A Very Special Proposal Anniversary For The World Wide Web

Wednesday marks the 25th anniversary of a big tech moment: A physics researcher first proposed the idea of the World Wide Web. Aarti Shahani of KQED speaks with Tim Berners-Lee about his big idea.

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From NPR News, this is ALL THINGS CONSIDERED. I'm Melissa Block.

ROBERT SIEGEL, HOST:

And I'm Robert Siegel. 25 years ago today, a man who was working on computers at a physics lab got a little more ambitious. He offered up a proposal to connect just about every computer on Earth. That was the seed of the World Wide Web back in 1989. When he shared his idea, a lot of people didn't bother to read the memo. It took many more months for the first website to be born and years for the Web to become public.

From member station KQED in San Francisco Aarti Shahani reports.

AARTI SHAHANI, BYLINE: Tim Berners-Lee was 33 years old and didn't ask his bosses for permission.

TIM BERNERS-LEE: Nobody really said no. Nobody really said yes. But I was allowed to do it on the side in between two other big projects.

SHAHANI: He was at CERN, the world's biggest particle physics lab in Switzerland where scientists work on smashing atoms.

BERNERS-LEE: I was sitting in an office in building 31.

SHAHANI: Berners-Lee had a nice view and some very fancy computers. His job officially was to figure out how to get them to talk to each other better. But he wanted to go one step further and create a universal language, a set of rules and system of addresses for all computers to talk across servers. And on March 12, 1989, he sent a memo off to peers and mentors. A year later, a lot of them asked, what ever happened to that project? He had to remind them.

BERNERS-LEE: I did give you - send you a memo. Oh, really? Oh, are you sure you sent it to me? Oh, well, send it to me again. So when I sent it around again, I dated it March, 1989, May, 1990 just to rub it in.

SHAHANI: And the rest is history, one that's well documented at the Computer History Museum in Mountain View, California. Curator Marc Weber walks past a wall of very geeky buttons...

MARC WEBER: Firm Up Your Floppy, Multi-use Me.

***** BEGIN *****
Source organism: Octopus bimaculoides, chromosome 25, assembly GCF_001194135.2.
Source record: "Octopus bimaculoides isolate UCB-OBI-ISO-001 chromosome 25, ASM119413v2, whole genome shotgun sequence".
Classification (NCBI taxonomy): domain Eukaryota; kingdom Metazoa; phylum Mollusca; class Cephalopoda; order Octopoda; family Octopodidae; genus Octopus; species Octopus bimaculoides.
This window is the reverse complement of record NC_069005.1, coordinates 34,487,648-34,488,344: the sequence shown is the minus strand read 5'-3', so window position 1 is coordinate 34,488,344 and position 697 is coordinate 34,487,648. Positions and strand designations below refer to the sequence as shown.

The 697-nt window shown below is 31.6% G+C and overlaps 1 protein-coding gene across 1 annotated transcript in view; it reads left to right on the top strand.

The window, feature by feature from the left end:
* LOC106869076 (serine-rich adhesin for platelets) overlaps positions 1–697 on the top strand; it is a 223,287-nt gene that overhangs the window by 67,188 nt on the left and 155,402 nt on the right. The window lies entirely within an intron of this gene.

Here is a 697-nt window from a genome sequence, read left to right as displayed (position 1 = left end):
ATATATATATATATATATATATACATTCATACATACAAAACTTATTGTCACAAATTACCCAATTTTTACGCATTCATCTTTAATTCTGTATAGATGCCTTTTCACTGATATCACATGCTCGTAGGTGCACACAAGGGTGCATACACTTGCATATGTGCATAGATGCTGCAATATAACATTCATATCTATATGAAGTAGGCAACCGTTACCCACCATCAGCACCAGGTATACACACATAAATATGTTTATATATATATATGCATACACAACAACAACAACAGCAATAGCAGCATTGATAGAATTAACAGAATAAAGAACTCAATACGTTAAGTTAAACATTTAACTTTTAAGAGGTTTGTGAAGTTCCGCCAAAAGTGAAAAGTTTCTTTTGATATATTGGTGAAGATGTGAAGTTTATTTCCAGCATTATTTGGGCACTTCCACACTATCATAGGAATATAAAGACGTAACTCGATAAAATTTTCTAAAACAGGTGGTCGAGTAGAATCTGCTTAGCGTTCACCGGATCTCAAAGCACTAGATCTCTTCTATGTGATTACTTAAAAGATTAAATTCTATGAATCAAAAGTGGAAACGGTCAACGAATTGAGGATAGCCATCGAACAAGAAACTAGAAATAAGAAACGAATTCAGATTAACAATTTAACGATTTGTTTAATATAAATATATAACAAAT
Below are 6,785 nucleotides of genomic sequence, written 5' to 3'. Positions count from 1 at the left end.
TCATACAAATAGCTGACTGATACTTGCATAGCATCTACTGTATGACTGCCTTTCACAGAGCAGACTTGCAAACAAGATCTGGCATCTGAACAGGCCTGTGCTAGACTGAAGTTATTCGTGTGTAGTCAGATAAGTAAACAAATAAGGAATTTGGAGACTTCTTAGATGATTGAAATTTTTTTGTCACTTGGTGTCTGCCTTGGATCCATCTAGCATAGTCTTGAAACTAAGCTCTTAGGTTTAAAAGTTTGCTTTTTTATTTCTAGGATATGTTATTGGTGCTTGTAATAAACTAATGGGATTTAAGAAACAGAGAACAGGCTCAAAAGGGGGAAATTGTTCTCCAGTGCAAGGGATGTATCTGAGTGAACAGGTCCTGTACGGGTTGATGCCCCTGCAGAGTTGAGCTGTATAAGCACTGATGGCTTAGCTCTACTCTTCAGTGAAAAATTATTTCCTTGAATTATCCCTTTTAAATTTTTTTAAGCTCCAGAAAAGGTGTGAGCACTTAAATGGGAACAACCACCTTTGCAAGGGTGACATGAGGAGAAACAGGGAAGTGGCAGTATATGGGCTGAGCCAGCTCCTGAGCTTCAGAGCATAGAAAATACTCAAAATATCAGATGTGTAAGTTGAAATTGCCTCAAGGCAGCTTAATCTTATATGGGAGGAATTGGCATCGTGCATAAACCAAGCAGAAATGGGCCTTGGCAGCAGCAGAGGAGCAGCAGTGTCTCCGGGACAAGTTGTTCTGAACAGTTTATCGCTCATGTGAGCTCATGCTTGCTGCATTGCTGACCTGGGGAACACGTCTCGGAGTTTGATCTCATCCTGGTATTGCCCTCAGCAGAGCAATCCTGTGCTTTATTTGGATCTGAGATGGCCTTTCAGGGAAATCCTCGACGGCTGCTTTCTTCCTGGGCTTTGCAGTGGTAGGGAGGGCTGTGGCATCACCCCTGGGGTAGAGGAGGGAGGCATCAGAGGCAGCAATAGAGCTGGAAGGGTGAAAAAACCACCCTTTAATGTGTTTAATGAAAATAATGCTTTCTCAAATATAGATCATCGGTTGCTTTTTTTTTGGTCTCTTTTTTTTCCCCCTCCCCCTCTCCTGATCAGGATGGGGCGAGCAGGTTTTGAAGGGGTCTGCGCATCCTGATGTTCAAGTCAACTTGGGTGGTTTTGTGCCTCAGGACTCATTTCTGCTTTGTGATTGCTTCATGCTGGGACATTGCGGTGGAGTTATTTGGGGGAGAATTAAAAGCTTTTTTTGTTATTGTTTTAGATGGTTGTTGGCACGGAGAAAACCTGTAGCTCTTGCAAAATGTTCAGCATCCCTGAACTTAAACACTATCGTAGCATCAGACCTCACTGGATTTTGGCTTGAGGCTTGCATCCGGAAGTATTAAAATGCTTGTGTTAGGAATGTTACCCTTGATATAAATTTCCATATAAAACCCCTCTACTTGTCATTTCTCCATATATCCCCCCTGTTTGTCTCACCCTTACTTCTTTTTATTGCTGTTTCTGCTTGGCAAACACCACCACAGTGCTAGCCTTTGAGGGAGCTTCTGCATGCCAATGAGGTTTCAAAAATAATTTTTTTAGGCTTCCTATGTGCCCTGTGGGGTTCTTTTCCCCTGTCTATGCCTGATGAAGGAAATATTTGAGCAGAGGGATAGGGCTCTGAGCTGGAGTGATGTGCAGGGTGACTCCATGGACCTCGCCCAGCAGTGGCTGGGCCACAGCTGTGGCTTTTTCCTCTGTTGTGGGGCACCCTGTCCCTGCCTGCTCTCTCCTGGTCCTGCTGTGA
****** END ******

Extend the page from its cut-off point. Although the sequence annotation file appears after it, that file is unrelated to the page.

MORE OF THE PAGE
SHAHANI: And over to an exhibit that charts the evolution of the Internet from its infancy in the 1960s when it was just a bunch of government, corporate and university silos to the unified network we take for granted today. Berners-Lee ended up being knighted by the Queen of England. 1989 was a critical moment, though at the time, it seemed comically ambitious.

Weber explains Berners-Lee's right-hand man disapproved of the name World Wide Web.

WEBER: Wouldn't work well in European languages because a lot of people have trouble with V and W, getting them mixed up. And to have three Ws is really cruel.

SHAHANI: Berners-Lee had a clear agenda, to make the Web borderless. When his physics bosses didn't want to pay to scale it up, he got help outside. He started the World Wide Web Consortium, a nonprofit, and relentlessly recruited start-ups to try his new platform. He also got lucky. The main competition put up a pay wall and scared away users. Weber says throughout the tumultuous '90s, Berners-Lee was a digital statesman.

WEBER: He wanted to make sense of the madness, rather than replace it.

CHARLIE ROSE: The Washington Post reports the NSA is collecting hundreds of millions of email addresses.

UNIDENTIFIED WOMAN: During the crisis, there has been disruption to international mobile phones...

SHAHANI: From the clamp down on Egyptian protestors to NSA surveillance, Berners-Lee is concerned about how governments are using the Web. He's against new proposals sprouting up to lock citizens' digital data inside their state borders.

BERNERS-LEE: You'll just end up making a new social network which only is for Brazilians or only is for Americans and that is the last thing the world needs right now.

SHAHANI: Berners-Lee has just launched a new campaign called Web@25.org to keep the platform open. For NPR News, I'm Aarti Shahani in San Francisco.

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